Ok, one more science lesson. As the climate warms the giant Malaspina and Bering Glaciers melt, lightening their load on the North American Plate. This lets the Pacific Plate slide a little deeper, generating more earthquakes, which in turn let loose more landslides, leading to local tsunamis in the bays and fiords of the Lost Coast.
And while we’re on the topic of “climate chaos” (one of our hiker’s phrase), it looks like sea level is rising, or maybe the severity of the storms is increasing, but this part of the Lost Coast, particularly west of Icy Bay is just getting consumed by the Pacific.
The North Pacific is clawing away at the coastal rain-forested coast, chewing up its trees and spitting them back out onto and sometimes into the coastal dunes. Miles of tall dunes have tree-sized logs skewered into their sides.
Some logs were lost from the logging hey-day west of Icy Bay over a decade ago. But most of the beach logs we pedaled by have root wads still attached and can be seen toppling into the surf near Icy Cape.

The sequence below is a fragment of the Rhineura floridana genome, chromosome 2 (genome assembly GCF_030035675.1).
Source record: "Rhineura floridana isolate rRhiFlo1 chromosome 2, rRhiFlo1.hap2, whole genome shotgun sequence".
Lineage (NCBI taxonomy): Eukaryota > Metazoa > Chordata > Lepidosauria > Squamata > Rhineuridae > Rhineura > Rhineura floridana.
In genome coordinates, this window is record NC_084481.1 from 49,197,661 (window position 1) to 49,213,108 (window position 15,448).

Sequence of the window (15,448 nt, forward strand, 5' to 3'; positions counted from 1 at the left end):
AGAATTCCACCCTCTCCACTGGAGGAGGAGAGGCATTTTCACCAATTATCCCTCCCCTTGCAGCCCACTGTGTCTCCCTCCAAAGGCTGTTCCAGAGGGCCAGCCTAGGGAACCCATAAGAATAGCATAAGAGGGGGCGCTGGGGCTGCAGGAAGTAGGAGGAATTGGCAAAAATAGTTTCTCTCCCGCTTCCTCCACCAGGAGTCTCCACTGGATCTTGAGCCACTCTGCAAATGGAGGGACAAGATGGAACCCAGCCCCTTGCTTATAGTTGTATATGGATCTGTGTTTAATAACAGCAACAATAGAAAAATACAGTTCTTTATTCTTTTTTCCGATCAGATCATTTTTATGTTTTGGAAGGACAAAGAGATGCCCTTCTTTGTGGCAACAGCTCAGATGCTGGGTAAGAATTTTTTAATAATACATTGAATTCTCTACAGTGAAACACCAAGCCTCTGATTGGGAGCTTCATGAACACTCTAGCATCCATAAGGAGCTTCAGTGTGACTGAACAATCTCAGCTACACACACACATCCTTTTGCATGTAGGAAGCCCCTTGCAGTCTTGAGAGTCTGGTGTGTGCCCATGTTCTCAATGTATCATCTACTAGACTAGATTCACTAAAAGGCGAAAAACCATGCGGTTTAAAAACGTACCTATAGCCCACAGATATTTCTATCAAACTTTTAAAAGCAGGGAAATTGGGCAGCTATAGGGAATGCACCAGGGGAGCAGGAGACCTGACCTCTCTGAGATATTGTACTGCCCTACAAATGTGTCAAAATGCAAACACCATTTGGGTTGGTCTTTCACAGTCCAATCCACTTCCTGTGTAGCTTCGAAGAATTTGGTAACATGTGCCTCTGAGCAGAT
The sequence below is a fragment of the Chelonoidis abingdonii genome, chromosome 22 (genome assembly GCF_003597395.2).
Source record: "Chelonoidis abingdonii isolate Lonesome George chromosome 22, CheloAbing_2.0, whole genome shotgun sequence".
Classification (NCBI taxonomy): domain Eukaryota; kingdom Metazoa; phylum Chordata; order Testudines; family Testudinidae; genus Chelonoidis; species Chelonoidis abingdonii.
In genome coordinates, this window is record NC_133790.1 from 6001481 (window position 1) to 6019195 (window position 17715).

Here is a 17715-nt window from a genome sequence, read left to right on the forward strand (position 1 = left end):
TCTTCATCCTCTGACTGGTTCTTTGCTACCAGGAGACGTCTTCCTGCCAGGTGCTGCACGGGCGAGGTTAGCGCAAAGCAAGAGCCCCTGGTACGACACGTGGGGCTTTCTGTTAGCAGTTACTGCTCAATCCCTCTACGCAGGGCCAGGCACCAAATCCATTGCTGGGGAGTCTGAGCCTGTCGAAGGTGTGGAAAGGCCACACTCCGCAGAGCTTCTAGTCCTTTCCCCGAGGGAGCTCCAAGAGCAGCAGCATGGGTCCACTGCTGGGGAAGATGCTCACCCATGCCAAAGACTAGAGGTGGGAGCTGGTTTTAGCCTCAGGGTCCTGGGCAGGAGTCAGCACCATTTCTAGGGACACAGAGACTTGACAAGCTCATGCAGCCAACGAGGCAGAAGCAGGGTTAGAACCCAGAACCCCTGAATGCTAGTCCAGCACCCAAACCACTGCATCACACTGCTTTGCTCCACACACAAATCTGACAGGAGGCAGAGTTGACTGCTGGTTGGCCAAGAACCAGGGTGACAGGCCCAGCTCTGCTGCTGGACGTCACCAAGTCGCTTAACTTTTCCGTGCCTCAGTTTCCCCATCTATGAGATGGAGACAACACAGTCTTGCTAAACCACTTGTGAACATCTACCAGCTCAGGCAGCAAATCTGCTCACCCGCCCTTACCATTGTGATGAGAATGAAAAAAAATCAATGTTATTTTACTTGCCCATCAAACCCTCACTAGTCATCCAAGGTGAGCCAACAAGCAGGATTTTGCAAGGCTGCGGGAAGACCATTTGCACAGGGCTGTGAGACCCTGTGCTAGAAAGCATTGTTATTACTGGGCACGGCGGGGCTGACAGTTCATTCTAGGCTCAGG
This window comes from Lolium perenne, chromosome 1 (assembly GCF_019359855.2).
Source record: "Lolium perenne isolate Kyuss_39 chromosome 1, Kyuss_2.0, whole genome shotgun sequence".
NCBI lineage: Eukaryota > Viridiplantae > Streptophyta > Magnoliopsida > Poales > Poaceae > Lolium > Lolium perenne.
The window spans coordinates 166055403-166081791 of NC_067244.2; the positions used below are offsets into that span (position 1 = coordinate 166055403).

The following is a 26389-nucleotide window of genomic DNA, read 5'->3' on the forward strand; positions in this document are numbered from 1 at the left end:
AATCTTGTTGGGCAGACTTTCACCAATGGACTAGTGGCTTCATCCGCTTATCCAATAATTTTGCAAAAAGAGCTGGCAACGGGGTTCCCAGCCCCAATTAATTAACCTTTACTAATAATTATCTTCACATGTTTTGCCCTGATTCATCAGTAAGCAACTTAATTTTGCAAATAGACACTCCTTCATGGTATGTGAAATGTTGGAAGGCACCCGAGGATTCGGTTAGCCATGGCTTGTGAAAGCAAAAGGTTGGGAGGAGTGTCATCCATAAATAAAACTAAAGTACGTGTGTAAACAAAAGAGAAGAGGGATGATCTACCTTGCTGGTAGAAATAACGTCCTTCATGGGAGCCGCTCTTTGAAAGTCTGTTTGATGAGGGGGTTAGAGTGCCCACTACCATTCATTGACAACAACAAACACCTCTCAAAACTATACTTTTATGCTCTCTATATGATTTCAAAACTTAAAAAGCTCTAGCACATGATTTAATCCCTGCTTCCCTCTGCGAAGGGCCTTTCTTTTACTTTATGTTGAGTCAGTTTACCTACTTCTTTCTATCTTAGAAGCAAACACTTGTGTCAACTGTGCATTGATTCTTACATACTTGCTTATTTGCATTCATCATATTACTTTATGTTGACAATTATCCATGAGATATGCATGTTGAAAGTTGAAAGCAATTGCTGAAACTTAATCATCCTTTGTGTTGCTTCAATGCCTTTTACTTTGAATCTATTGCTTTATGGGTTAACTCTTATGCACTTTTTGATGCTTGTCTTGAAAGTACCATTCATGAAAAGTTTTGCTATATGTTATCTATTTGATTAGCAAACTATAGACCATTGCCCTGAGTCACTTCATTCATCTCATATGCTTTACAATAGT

Go to http://mapper.acme.com, search “Guyot Bay, AK”. Then marvel at the coastal erosion as you toggle between “Satellite” and “Topo”. Icy Cape and Guyot Bay are gone. It looks like over five square miles of coast has washed in to the ocean.
Hig has a great explanation of this beach erosion phenomenon on the Malaspina Lost Coast (Coastal Erosion at Malaspina Glacier).
If you should visit, you’ll note — as you hurry along the narrow beach and low tide surf grabs at your rims — that above you stretch 40 foot high mud cliffs blocking any escape. Better get to the beach beyond quick!
Unlike the wild, Lost Coast South there are boats and cabins, roads, trucks, and ATVs, clear cuts, air fields and lodges, even bridges and telephones along the Lost Coast North. These human fingerprints do not diminish the majesty of the mountains, the ferocity of the surf, the power of the rivers draining the glaciers above. These signs of humanity do make for somewhat more comfortable respite from rain and brush, and for that human contact that we all find so much more valuable when it’s rare.
Stay tuned for the Part 3…
Roman Dial has been packrafting for three decades, from first descents of steep creeks to multi-week traverses of wilderness areas in North and South America, Asia and Australia. Dial is a professor of Environmental Science and Mathematics at Alaska Pacific University, where he teaches packrafting courses.